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4 Reasons Google Bought Social Mapping App Waze The tech giant already is already a leader in maps, but here's why the billion-dollar acquisition can make sense.

By Alyson Shontell

This story originally appeared on Business Insider

Kevin Smith/Business Insider
Google co-founder Larry Page

Critics may be tired of hearing about billion-dollar acquisitions of startups that make no money, and now they can add Waze to that list.

Earlier this week, Google acquired Waze for $1.1 billion. Waze is a turn-by-turn navigation app for Android and iOS with crowdsourced traffic updates. It uses its 44 million users to update road statuses in real-time.

But Google is the maps leader of the world. So why does it need Waze? The extra 44 million users are nice to have, but that's not what compelled Google to make its pricey purchase.

TechCrunch's Rip Empson broke down why the acquisition makes sense. Here are four reasons Google buying Waze can make sense:

1. Social data.
Waze has mastered real-time traffic and it's a big data product. While Google is the ultimate big data company, it could use some help in the social front. Its traffic routes on Maps could be vastly improved by all of Waze's user-submitted data. It can also take advantage of additions like cop hideouts and accident locations that Wazers submit on the fly. Google+ isn't strong enough to easily create the robust, socially-driven navigation network Waze has created.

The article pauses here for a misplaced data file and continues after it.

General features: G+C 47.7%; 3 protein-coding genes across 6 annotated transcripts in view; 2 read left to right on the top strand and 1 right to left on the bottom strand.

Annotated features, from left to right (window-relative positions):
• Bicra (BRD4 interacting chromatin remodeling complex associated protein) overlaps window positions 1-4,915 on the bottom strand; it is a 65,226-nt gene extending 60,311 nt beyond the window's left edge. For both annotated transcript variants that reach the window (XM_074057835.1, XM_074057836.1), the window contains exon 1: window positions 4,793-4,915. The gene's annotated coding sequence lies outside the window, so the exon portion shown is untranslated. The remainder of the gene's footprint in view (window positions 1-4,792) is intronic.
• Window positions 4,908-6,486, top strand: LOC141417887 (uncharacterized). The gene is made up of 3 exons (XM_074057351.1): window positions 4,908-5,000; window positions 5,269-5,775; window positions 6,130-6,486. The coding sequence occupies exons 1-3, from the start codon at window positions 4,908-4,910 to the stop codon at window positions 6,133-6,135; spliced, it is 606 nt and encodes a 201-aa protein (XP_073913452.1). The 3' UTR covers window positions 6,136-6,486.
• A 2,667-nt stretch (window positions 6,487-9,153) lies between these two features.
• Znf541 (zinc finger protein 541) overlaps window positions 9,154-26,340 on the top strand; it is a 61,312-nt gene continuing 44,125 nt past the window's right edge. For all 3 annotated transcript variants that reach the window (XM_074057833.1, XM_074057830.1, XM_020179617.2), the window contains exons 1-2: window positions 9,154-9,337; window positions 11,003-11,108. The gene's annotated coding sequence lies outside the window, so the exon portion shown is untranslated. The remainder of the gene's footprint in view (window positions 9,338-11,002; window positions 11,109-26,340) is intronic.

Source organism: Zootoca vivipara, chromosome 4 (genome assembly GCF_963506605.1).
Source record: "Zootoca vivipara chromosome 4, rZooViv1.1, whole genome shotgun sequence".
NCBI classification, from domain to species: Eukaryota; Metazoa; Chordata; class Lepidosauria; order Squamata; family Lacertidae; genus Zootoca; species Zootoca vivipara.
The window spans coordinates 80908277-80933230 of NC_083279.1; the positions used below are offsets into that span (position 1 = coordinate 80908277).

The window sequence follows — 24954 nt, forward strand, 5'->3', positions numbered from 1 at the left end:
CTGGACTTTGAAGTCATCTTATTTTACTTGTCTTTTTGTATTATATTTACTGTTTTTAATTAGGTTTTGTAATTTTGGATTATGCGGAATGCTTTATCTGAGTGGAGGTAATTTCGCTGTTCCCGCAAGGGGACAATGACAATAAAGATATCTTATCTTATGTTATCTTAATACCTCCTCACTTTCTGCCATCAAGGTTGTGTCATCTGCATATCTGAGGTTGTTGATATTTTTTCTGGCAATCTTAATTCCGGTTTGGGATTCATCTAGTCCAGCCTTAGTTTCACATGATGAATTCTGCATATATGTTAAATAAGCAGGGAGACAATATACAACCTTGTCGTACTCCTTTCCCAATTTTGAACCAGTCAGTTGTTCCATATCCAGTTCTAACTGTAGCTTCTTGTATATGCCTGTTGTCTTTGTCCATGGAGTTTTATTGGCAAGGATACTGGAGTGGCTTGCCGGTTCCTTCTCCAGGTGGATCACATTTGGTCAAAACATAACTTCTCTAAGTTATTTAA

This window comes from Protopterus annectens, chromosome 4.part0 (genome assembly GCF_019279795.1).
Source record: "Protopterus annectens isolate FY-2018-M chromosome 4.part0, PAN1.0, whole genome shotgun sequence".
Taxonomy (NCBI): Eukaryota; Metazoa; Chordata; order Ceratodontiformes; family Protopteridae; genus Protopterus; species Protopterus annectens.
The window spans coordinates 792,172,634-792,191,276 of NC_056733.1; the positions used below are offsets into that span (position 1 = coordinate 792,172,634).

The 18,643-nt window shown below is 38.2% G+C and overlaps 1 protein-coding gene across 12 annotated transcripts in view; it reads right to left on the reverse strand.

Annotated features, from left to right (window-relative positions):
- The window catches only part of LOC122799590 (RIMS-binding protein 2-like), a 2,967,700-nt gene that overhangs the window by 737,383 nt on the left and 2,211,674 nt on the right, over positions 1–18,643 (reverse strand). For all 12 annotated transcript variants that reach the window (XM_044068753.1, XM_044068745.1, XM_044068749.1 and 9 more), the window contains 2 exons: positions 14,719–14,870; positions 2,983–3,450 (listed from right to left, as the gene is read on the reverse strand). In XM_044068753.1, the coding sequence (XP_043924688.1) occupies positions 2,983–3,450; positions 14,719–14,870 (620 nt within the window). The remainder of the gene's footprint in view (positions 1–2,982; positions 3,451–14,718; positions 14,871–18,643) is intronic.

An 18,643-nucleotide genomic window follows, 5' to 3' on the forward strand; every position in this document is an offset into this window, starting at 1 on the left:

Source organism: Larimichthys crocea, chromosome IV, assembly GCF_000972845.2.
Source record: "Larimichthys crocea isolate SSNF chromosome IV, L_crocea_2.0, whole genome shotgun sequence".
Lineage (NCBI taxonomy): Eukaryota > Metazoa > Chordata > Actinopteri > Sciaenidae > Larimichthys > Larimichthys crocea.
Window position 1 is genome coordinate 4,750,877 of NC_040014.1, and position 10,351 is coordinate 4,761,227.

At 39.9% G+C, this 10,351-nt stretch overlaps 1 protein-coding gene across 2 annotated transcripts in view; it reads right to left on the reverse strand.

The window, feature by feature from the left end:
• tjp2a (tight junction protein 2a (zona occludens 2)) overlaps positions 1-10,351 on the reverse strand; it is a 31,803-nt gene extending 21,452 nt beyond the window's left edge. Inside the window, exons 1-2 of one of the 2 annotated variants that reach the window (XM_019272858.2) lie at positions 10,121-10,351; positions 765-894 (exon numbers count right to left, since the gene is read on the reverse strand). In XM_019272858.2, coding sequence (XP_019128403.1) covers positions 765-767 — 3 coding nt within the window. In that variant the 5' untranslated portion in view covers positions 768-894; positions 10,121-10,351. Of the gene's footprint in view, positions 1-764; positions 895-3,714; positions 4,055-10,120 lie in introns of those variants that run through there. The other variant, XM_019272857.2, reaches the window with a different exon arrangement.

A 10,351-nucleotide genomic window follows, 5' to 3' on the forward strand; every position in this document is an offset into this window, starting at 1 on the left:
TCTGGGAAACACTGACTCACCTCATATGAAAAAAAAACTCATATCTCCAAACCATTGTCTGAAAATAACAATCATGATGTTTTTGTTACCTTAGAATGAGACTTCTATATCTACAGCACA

2. Collecting real-time navigation information.
Another reason for the acquisition: Waze is a cheaper way to collect up-do-date navigation information than Google currently uses. In an April 2013 interview, Waze CEO Noam Bardin said Google spent $1-2 billion on Street View, sending cars to take photos all over the world. Waze obtains information for free from a community of 40-50 million volunteers.

3. Local advertising.
Empson also thinks Waze could be valuable to Google from a local advertising standpoint. Late last year, Waze added its first advertising product, a self-service solution that let businesses claim their listings in the app. It then advertises the locations to drivers as they approach the listings, similar to Foursquare's ad products. It'd be easy for Google to take this implementation and run with it.

"Local, mobile advertising spend in the U.S. is expected to skyrocket over the next few years, making Google's vast index of local businesses and search extremely valuable to Waze, and to an extent, vice versa," Empson writes.

4. Keeping it away from the competition.
Last but not least, Google's move prevents Apple and Facebook from improving their map products. And there aren't many runners-up in the startup market. Waze was really the only mobile navigation game in town.

Alyson is a Senior Reporter at Business Insider.

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